Re: Meme Conference

t (richard@brodietech.com)
Mon, 17 May 99 14:49:27 +0000

From: <richard@brodietech.com>
Message-Id: <199905171449.HAA30920@smtp10.nwnexus.com>
To: memetics@mmu.ac.uk
Subject: Re: Meme Conference
Date: Mon, 17 May 99 14:49:27 +0000

<<I was planning on attending this conference, which will
undoubtedly be a
landmark event in memetics, and write up the conference in a
paper for the
JoM. Unfortunately, a number of research students, (conducting
research in
memetics) have been banned from the critically important second
day of the
conference by the organiser, on the grounds that our PhDs are not
yet
completed (and no, I don't understand the logic either), but I am
sure the
organiser has the issue in hand of imparting the words of wisdom
uttered
during this "closed session" to the relevant journals so we all
may benefit.
But perhaps somebody more qualified than myself (any PhD relevant
or not
will do, I think) will be able to report directly to the JoM?>>

Unfortunatey I won't be able to attend what looks like an
extremely interesting meeting of minds. (Ironically I' just be
returning back to Seattle from two weeks in Europe. I'm currently
in Brussels visiting with F. Heylighen and L. Gabora.) Of course
the only degrees I have are a high-school diploma and a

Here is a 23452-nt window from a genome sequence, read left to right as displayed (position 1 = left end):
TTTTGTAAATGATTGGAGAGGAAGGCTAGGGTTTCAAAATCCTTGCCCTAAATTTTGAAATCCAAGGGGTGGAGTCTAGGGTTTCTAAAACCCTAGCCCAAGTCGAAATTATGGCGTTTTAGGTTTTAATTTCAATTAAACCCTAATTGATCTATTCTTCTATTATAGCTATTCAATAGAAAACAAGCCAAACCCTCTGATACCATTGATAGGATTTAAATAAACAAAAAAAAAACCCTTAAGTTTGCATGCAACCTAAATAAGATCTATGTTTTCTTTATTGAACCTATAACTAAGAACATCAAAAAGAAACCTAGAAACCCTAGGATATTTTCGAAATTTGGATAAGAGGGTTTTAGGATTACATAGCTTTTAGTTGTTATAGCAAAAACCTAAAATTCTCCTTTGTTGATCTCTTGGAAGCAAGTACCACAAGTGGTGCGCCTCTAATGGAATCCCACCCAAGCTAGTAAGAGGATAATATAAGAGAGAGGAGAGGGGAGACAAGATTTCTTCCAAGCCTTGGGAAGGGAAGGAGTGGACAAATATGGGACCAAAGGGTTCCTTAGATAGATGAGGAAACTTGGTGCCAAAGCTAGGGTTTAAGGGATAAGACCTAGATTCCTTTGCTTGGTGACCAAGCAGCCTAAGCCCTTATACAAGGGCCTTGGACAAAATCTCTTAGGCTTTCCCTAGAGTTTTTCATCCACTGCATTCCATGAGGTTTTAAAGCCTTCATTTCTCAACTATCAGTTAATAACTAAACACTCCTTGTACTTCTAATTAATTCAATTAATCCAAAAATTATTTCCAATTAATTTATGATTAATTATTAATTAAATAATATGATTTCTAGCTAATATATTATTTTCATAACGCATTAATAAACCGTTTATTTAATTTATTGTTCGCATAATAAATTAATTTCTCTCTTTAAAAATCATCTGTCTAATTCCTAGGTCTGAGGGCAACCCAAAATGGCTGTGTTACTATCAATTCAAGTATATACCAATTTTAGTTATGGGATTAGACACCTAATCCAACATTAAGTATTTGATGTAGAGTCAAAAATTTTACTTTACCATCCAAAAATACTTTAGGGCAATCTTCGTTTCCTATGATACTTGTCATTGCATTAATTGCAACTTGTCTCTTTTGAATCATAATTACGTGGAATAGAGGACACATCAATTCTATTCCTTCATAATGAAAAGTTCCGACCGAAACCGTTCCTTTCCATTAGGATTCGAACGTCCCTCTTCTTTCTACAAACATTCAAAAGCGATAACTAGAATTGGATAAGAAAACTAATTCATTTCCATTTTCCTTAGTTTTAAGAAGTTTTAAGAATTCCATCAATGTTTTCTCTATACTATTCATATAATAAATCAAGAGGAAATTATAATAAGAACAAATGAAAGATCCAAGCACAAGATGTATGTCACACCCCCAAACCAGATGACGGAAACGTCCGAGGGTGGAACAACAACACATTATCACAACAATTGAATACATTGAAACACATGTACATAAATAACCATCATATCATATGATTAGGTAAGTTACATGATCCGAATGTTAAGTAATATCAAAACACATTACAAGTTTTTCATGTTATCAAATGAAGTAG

certificate from baseball umpire school.

<<Culture is either a new phenotypic strategy
used by the most prominent class of replicators, genes (e.g.,
Flinn and
Alexander 1982; Flinn 1997), or the product of a novel, quasi-
independent
class of replicators with their own interests (e.g., Brodie 1996;
Lynch
1997). These basic units of information, able to reproduce
themselves
during transmission between individuals, were called "memes" by
Dawkins
(1976). One of these theories is wrong: either memes exist or
they don't.>>

I've read this three times and already I'm lost. What's the
raionale for saying that at most one of these theories is
predictive? They both look good to me.

By the way, if anyone wants ammo, there are some obvious
predictions that memetics makes:

-- evangelistic religions tend to spread faster than others
-- cuture will evolve to develop artifacts and activities that
are more and more likely to capture people's attention (i.e., we
will see people shift from old activities to new, and not as much
the reverse)
-- If a correlation is found between extroverted personalities
and certain ideas they tend to harbor more than introverts, we
will see more infuence of those ideas in cuture.

There are many more, of course, mentioned in Virus of the Mind,
which although cited in the conference overview doesn't seem to
have been as thoroughly digested by the organizer as I might have
hoped.

Richard Brodie
Author, "Virus of the Mind: The New Science of the Meme"
Free newsletter! http://www.brodietech.com/rbrodie/meme.htm

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